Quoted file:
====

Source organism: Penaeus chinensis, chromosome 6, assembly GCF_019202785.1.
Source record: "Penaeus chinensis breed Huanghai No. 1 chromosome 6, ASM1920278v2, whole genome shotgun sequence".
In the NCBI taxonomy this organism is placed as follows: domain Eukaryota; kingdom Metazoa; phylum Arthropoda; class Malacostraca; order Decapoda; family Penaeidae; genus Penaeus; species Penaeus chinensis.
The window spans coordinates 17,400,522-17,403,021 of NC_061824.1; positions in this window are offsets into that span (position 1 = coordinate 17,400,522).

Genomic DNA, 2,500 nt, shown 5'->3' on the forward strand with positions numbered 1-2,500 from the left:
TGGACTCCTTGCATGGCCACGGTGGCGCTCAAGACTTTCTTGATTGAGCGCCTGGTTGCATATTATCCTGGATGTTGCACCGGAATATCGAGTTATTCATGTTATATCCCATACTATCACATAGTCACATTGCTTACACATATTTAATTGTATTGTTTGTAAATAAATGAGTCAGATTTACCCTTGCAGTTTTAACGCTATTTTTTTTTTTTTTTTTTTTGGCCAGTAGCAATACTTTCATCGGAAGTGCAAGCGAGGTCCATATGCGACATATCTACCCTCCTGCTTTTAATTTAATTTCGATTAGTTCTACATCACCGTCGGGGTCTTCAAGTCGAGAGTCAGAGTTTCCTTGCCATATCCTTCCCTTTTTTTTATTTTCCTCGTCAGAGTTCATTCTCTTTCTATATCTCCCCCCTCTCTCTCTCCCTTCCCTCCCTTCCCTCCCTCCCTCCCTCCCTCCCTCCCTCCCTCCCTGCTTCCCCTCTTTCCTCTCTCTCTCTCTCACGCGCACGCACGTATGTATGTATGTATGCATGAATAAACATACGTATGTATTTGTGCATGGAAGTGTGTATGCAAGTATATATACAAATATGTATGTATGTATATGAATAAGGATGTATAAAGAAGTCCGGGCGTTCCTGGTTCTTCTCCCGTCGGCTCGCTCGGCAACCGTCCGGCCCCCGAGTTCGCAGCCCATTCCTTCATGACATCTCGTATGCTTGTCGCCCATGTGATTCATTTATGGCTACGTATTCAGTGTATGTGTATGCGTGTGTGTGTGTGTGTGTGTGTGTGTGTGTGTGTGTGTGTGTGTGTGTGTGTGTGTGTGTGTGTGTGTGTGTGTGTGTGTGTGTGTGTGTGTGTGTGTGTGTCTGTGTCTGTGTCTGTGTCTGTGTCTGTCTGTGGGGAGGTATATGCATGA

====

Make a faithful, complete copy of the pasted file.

Source organism: Penaeus chinensis, chromosome 6, assembly GCF_019202785.1.
Source record: "Penaeus chinensis breed Huanghai No. 1 chromosome 6, ASM1920278v2, whole genome shotgun sequence".
In the NCBI taxonomy this organism is placed as follows: domain Eukaryota; kingdom Metazoa; phylum Arthropoda; class Malacostraca; order Decapoda; family Penaeidae; genus Penaeus; species Penaeus chinensis.
The window spans coordinates 17,400,522-17,403,021 of NC_061824.1; positions in this window are offsets into that span (position 1 = coordinate 17,400,522).

Genomic DNA, 2,500 nt, shown 5'->3' on the forward strand with positions numbered 1-2,500 from the left:
TGGACTCCTTGCATGGCCACGGTGGCGCTCAAGACTTTCTTGATTGAGCGCCTGGTTGCATATTATCCTGGATGTTGCACCGGAATATCGAGTTATTCATGTTATATCCCATACTATCACATAGTCACATTGCTTACACATATTTAATTGTATTGTTTGTAAATAAATGAGTCAGATTTACCCTTGCAGTTTTAACGCTATTTTTTTTTTTTTTTTTTTTGGCCAGTAGCAATACTTTCATCGGAAGTGCAAGCGAGGTCCATATGCGACATATCTACCCTCCTGCTTTTAATTTAATTTCGATTAGTTCTACATCACCGTCGGGGTCTTCAAGTCGAGAGTCAGAGTTTCCTTGCCATATCCTTCCCTTTTTTTTATTTTCCTCGTCAGAGTTCATTCTCTTTCTATATCTCCCCCCTCTCTCTCTCCCTTCCCTCCCTTCCCTCCCTCCCTCCCTCCCTCCCTCCCTCCCTCCCTGCTTCCCCTCTTTCCTCTCTCTCTCTCTCACGCGCACGCACGTATGTATGTATGTATGCATGAATAAACATACGTATGTATTTGTGCATGGAAGTGTGTATGCAAGTATATATACAAATATGTATGTATGTATATGAATAAGGATGTATAAAGAAGTCCGGGCGTTCCTGGTTCTTCTCCCGTCGGCTCGCTCGGCAACCGTCCGGCCCCCGAGTTCGCAGCCCATTCCTTCATGACATCTCGTATGCTTGTCGCCCATGTGATTCATTTATGGCTACGTATTCAGTGTATGTGTATGCGTGTGTGTGTGTGTGTGTGTGTGTGTGTGTGTGTGTGTGTGTGTGTGTGTGTGTGTGTGTGTGTGTGTGTGTGTGTGTGTGTGTGTGTGTGTGTGTGTGTGTCTGTGTCTGTGTCTGTGTCTGTGTCTGTCTGTGGGGAGGTATATGCATGA